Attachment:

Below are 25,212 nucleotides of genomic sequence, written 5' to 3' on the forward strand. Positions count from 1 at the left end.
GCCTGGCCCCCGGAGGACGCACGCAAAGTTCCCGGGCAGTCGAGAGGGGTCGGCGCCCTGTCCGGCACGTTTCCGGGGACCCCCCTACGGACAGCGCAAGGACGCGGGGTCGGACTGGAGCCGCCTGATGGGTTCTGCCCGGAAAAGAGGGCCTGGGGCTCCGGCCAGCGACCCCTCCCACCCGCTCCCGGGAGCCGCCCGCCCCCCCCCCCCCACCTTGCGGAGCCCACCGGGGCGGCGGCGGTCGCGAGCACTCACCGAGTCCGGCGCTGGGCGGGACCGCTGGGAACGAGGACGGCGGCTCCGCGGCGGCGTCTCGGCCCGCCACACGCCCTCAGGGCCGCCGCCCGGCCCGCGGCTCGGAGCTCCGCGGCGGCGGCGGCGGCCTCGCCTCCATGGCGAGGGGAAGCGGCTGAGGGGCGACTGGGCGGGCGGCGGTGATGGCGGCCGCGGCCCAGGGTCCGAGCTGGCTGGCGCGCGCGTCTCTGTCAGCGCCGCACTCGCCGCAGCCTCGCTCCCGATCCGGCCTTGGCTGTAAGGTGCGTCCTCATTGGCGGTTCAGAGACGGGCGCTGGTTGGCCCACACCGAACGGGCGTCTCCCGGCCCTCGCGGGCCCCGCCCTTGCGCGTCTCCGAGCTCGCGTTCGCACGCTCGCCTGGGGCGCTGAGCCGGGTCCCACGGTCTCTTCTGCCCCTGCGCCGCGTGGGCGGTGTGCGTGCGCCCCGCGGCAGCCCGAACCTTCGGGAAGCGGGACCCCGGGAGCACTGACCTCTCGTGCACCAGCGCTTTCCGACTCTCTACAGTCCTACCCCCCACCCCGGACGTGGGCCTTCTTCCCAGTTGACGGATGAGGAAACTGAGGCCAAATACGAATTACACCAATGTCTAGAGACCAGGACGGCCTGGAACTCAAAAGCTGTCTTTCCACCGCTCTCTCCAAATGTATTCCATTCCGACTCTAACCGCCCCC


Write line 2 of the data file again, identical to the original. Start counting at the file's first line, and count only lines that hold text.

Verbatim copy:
GCCTGGCCCCCGGAGGACGCACGCAAAGTTCCCGGGCAGTCGAGAGGGGTCGGCGCCCTGTCCGGCACGTTTCCGGGGACCCCCCTACGGACAGCGCAAGGACGCGGGGTCGGACTGGAGCCGCCTGATGGGTTCTGCCCGGAAAAGAGGGCCTGGGGCTCCGGCCAGCGACCCCTCCCACCCGCTCCCGGGAGCCGCCCGCCCCCCCCCCCCCACCTTGCGGAGCCCACCGGGGCGGCGGCGGTCGCGAGCACTCACCGAGTCCGGCGCTGGGCGGGACCGCTGGGAACGAGGACGGCGGCTCCGCGGCGGCGTCTCGGCCCGCCACACGCCCTCAGGGCCGCCGCCCGGCCCGCGGCTCGGAGCTCCGCGGCGGCGGCGGCGGCCTCGCCTCCATGGCGAGGGGAAGCGGCTGAGGGGCGACTGGGCGGGCGGCGGTGATGGCGGCCGCGGCCCAGGGTCCGAGCTGGCTGGCGCGCGCGTCTCTGTCAGCGCCGCACTCGCCGCAGCCTCGCTCCCGATCCGGCCTTGGCTGTAAGGTGCGTCCTCATTGGCGGTTCAGAGACGGGCGCTGGTTGGCCCACACCGAACGGGCGTCTCCCGGCCCTCGCGGGCCCCGCCCTTGCGCGTCTCCGAGCTCGCGTTCGCACGCTCGCCTGGGGCGCTGAGCCGGGTCCCACGGTCTCTTCTGCCCCTGCGCCGCGTGGGCGGTGTGCGTGCGCCCCGCGGCAGCCCGAACCTTCGGGAAGCGGGACCCCGGGAGCACTGACCTCTCGTGCACCAGCGCTTTCCGACTCTCTACAGTCCTACCCCCCACCCCGGACGTGGGCCTTCTTCCCAGTTGACGGATGAGGAAACTGAGGCCAAATACGAATTACACCAATGTCTAGAGACCAGGACGGCCTGGAACTCAAAAGCTGTCTTTCCACCGCTCTCTCCAAATGTATTCCATTCCGACTCTAACCGCCCCC